NEW YORK (Reuters) - UBS AG’s UBSN.VX(UBS.N) Americas wealth management group on Tuesday reported a 21 percent jump in quarterly pre-tax profit over the prior-year period, as financial adviser productivity picked up and invested assets rose to record levels.
Second-quarter pre-tax profit at the Swiss bank’s Americas brokerage operation totaled $258 million - accounting for roughly 24 percent of UBS AG’s total pre-tax profit during the quarter.
“They’re continuing to invest in the Americas,” said Sophie Schmitt, senior wealth management analyst at Boston-based Aite Group, pointing to the firm’s willingness to spend to hire top advisers whose large client asset pools generate significant revenue for UBS.
“There is a lot of competition in this market, as assets are flowing from traditional wealth management providers to online brokerages and independent registered investment advisers,” Schmitt said. “Firms really need to invest.”
The Swiss bank’s U.S. brokerage business, formed out of the old PaineWebber brokerage and run by former Merrill Lynch wealth chief Robert McCann, said invested assets were $892 billion at the end of the second quarter, up 12 percent from last year.
Managed account assets increased to $273 billion, accounting for 31 percent of total invested assets at the end of June. Higher managed account fees off of those assets helped drive profit growth during the quarter, UBS said.
Revenue per broker at UBS Wealth Management Americas rose to more than $1 million, up 12 percent from $905,000 last year, topping adviser productivity of major competitors.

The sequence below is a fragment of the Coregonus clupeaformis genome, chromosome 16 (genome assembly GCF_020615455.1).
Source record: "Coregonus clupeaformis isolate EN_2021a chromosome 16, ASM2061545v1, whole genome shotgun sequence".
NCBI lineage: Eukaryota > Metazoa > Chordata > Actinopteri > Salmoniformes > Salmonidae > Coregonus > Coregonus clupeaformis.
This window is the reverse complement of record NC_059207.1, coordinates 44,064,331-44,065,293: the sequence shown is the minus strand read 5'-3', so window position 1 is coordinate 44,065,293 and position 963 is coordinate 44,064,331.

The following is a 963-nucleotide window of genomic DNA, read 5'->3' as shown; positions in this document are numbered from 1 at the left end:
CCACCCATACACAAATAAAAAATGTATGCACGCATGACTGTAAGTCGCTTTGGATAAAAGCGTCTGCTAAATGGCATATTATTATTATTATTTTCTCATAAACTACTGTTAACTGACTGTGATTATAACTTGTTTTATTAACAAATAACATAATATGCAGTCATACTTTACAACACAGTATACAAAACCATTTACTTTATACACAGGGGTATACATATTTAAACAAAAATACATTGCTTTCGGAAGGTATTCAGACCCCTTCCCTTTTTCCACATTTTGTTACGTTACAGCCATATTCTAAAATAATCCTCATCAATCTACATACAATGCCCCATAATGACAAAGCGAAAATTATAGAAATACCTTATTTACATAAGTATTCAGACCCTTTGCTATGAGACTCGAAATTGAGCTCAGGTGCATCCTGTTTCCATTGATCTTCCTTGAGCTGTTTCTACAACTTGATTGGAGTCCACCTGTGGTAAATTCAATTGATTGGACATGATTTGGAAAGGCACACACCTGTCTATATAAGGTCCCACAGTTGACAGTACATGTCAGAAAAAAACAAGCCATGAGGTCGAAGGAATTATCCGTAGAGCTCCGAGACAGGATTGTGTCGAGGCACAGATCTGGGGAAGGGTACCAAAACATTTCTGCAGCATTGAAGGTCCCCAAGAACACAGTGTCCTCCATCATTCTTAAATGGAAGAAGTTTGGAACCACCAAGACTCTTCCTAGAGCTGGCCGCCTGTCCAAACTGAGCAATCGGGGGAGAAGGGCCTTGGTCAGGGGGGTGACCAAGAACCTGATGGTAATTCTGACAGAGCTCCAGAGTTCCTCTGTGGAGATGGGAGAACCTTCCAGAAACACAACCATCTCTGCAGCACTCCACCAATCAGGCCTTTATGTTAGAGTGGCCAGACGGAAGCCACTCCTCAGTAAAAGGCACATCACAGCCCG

But even as profit and managed assets rose, net new money generated by existing and new UBS clients in the Americas shrank to $2.8 billion from $9.2 billion in the first quarter. The Americas region includes wealthy clients in the United States, Canada and Latin America.
UBS said the reduction in net inflows during the quarter included client withdrawals of roughly $2.5 billion associated with annual income tax payments, and a reduction in net new money inflows from its Global Family Office, which caters to the ultra-wealthy.
The Swiss bank warned that client confidence and activity levels during the third quarter could be impacted by a lack of resolve to European sovereign debt and banking system issues and U.S. fiscal issues.
“This would make improvements in prevailing market conditions unlikely,” UBS said in its quarterly report released on Tuesday. “Together with the seasonal decline in activity levels traditionally associated with the summer holiday season,” those factors could “consequently generate headwinds for revenue growth, net interest margins and net new money.”
The firm’s U.S. brokerage force grew by 34 during the second quarter to 7,099 advisers at the end of June - up 78 from last year.
On that measure UBS lags rival U.S. brokerage firms. - organ Stanley Wealth Management (MS.N) had 16,321 advisers at the end of the second quarter, while Bank of America Corp’s (BAC.N) Merrill Lynch had 14,172 advisers, and Wells Fargo Advisors (WFC.N) had 15,268 advisers.
Financial adviser compensation at UBS rose 18 percent from a year ago to $690 million, while advances and other recruiting commitments added another $171 million in expenses for the quarter.
Reporting by Ashley Lau; Editing by Leslie Adler